Occasionally, rarely, you see a band who are so good you wonder how you could never have heard of them before. BabaJack are one of those. Singer and percussionist Becky Tate has a mesmerizing presence on stage, Trevor Steger on guitar and blues harp sounds and plays like he was born on a delta somewhere. Together and with a hard hitting rhythm section their music has an obviously blues base, the raw kind of blues that I enjoy the most but with elements of folk and, to my ears, something of Africa about it but I couldn’t pin that down.
For some reason they bring to mind one of my favourite bands, Moriarty, a French group who are country with an air of the Berlin cabaret about them. It’s no that they are like one another musically at all but that they bring an air of unexpectedness with them. It’s blues/ country/ folk but not as we know it, Jim! I suppose what I am saying is that they have that rarest of attributes, originality.
The Boom Boom Club in south London, where I go regularly, is promoted by the saintly Pete Feenstra who in my opinion ought to get one of those OBE or CBE things that the government hand out to people who have served the community. Pete’s services to live music in London can’t be over-estimated. This is a guy who turns out to see a show he has promoted on a wet, cold February night, because he genuinely loves the music and the musicians he promotes. If Pete was getting fat banker’s bonuses for his efforts, I don’t think there’s a music fan in London who would object.
To photography. Where video is concerned, I am low down the learning curve. After much messing about I just shoot Full High Definition (FHD 1920×1080) video at 25 frame per second with a shutter speed of 1/50th second. The lighting level at the club is pretty low and the lighting itself basic and luridly coloured.
For this video, I used the 35-100 f2.8 Panasonic zoom on my GX7. I used the GX7 rather than my GH3 because it has focus peaking and if the subject moves around a lot (and I don’t know this band and how they move), I like the aid given by the peaking. I’ve tried continuous autofocus but it gives those spasms of racking backwards and forwards and look thoroughly amateur. I’m hoping that the GH4 improves on that with its DFD (depth from defocus) information.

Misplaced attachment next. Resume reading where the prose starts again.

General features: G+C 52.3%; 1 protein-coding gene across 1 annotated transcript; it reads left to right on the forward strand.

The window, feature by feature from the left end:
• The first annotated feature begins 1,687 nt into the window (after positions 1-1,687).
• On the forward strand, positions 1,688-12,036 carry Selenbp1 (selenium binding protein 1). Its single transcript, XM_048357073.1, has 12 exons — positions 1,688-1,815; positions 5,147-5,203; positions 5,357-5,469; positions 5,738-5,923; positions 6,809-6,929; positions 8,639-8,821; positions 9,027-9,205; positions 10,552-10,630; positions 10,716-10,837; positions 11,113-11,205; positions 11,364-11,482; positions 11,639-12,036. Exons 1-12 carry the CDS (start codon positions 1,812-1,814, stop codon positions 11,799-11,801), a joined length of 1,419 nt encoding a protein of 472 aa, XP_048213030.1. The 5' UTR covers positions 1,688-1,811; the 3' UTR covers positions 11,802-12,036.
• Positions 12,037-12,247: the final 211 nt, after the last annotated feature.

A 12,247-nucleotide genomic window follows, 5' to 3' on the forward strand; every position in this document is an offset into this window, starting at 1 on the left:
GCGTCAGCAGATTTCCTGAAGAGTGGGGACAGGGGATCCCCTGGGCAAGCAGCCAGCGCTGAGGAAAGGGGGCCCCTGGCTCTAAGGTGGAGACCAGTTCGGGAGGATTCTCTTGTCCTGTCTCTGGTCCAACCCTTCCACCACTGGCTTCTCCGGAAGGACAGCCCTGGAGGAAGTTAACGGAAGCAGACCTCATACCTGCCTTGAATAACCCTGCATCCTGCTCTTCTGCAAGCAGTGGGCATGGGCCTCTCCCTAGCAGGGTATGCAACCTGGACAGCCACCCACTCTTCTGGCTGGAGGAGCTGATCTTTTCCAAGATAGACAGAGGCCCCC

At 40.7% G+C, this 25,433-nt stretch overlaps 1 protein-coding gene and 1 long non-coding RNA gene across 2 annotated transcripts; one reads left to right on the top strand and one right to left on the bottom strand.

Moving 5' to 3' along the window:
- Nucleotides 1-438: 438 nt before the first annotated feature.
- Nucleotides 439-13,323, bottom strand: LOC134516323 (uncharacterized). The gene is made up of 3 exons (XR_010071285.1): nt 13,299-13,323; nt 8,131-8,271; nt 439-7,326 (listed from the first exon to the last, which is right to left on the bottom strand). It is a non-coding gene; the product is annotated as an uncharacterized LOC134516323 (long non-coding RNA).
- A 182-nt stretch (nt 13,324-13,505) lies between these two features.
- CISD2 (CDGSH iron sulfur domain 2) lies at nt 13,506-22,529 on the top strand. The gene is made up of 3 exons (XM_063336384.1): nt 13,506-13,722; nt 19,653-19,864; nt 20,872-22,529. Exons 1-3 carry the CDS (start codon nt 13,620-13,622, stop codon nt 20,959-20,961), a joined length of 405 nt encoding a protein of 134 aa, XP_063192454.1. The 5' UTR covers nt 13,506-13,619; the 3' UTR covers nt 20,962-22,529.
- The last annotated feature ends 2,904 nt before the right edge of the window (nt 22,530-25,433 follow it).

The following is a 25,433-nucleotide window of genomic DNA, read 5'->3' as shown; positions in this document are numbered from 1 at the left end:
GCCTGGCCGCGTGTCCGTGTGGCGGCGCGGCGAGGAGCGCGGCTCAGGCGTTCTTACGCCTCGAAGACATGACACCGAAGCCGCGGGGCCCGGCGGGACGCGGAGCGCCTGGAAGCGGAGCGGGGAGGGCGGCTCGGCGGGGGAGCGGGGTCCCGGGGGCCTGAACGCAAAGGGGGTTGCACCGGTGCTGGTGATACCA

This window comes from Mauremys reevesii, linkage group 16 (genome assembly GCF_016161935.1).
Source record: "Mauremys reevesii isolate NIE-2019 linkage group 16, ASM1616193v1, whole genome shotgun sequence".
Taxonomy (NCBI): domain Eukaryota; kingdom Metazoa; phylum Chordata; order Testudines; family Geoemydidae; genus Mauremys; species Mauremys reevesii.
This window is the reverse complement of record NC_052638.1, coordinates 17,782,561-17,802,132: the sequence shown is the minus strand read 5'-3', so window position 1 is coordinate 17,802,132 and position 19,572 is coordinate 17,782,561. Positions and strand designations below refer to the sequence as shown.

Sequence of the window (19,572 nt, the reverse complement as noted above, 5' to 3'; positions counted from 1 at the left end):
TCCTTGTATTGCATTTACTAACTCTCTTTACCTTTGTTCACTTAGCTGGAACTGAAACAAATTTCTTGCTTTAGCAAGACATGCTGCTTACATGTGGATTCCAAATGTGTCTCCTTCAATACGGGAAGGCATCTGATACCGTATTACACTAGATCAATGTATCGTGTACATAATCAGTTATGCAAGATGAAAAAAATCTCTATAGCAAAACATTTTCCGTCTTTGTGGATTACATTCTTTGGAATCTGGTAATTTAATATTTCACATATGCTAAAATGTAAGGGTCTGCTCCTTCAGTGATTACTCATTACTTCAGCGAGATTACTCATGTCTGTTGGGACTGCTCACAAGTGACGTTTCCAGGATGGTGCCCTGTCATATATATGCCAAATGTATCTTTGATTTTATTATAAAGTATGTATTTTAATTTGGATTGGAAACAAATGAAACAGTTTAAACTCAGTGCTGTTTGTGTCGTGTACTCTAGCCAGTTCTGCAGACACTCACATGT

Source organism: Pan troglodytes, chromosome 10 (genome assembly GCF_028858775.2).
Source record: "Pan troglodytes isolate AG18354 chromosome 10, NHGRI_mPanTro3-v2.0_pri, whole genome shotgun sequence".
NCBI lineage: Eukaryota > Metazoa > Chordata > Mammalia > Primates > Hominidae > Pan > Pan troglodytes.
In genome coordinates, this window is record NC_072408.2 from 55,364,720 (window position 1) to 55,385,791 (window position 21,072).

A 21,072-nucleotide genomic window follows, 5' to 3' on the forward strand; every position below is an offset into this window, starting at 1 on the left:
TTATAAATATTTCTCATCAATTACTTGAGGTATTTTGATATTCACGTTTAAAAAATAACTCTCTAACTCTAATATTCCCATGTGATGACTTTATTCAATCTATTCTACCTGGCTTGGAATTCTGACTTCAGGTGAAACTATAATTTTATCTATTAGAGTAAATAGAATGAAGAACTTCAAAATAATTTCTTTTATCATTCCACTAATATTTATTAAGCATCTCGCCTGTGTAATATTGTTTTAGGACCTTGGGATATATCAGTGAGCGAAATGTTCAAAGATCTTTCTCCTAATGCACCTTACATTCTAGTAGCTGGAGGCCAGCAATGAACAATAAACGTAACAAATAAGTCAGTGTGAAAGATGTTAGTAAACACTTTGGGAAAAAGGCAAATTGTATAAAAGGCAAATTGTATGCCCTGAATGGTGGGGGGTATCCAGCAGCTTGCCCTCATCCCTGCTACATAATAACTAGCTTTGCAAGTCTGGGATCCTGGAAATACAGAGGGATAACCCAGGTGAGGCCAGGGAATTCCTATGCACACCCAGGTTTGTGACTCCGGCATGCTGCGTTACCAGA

So, here I’m using manual focus, setting focus on Becky Tate and then moving across to Trevor on guitar and leaving focus where it is. For myself, I prefer a slightly off focus image to that awful racking in and out.
One thing to note here, I am not a young man and have somewhat shaky hands (thank you, English beer and French wine). The stabilization disguises that to an amazing degree and makes a tripod almost unnecessary. Having said that, I’d much prefer a tripod mounted camera but the denizens of blues clubs might find that a little annoying.
The trade off that I see here is between my 14-140mm zoom and the 12-35/ 35-100 combo. I am watching a band playing a song and videoing it all the way though. If I have to swap lenses, all continuity is lost. I am pretty sure that in the future I will use the 14-140mm f3.5-5.6 for my music videos. When lens changes are a no-no, it’s the go-to lens. I’m entirely happy to use it at full aperture since its good performance is not greatly enhanced by stopping down.
This lead me to a disturbing thought. When I go though my stuff on LightRoom, a disproportional number of shots are made on the 14-140mm. Do I need another lens? Could I do everything I want with just this lens? Ditch my f2.8 zooms? My fast primes? Probably but occasionally not. Could I live with just the 14-140mm? My disturbing thought returns. I probably could.
Boiling it down, I probably could but I don’t have to. That’s the point, isn’t it?